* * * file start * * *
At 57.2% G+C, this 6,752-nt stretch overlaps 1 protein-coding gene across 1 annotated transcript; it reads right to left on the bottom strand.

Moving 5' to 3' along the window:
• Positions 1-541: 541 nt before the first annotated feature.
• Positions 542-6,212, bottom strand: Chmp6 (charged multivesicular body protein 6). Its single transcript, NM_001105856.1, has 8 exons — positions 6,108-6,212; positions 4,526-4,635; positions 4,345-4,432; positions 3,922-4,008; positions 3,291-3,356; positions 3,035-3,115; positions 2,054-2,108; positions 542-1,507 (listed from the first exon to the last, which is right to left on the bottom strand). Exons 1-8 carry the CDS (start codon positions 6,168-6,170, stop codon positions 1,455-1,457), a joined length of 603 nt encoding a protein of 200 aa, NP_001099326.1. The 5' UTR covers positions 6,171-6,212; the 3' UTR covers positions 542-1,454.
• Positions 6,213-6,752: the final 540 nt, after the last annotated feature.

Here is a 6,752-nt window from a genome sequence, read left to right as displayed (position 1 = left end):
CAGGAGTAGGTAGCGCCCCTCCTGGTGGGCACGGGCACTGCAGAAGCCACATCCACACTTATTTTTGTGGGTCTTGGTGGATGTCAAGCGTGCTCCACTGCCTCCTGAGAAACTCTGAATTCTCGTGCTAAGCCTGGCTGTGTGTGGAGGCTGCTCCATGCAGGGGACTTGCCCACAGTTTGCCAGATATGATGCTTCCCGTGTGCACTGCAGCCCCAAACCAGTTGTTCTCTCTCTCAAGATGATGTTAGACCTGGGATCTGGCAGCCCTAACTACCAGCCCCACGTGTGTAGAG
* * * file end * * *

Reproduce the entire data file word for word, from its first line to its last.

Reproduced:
At 57.2% G+C, this 6,752-nt stretch overlaps 1 protein-coding gene across 1 annotated transcript; it reads right to left on the bottom strand.

Moving 5' to 3' along the window:
• Positions 1-541: 541 nt before the first annotated feature.
• Positions 542-6,212, bottom strand: Chmp6 (charged multivesicular body protein 6). Its single transcript, NM_001105856.1, has 8 exons — positions 6,108-6,212; positions 4,526-4,635; positions 4,345-4,432; positions 3,922-4,008; positions 3,291-3,356; positions 3,035-3,115; positions 2,054-2,108; positions 542-1,507 (listed from the first exon to the last, which is right to left on the bottom strand). Exons 1-8 carry the CDS (start codon positions 6,168-6,170, stop codon positions 1,455-1,457), a joined length of 603 nt encoding a protein of 200 aa, NP_001099326.1. The 5' UTR covers positions 6,171-6,212; the 3' UTR covers positions 542-1,454.
• Positions 6,213-6,752: the final 540 nt, after the last annotated feature.

Here is a 6,752-nt window from a genome sequence, read left to right as displayed (position 1 = left end):
CAGGAGTAGGTAGCGCCCCTCCTGGTGGGCACGGGCACTGCAGAAGCCACATCCACACTTATTTTTGTGGGTCTTGGTGGATGTCAAGCGTGCTCCACTGCCTCCTGAGAAACTCTGAATTCTCGTGCTAAGCCTGGCTGTGTGTGGAGGCTGCTCCATGCAGGGGACTTGCCCACAGTTTGCCAGATATGATGCTTCCCGTGTGCACTGCAGCCCCAAACCAGTTGTTCTCTCTCTCAAGATGATGTTAGACCTGGGATCTGGCAGCCCTAACTACCAGCCCCACGTGTGTAGAG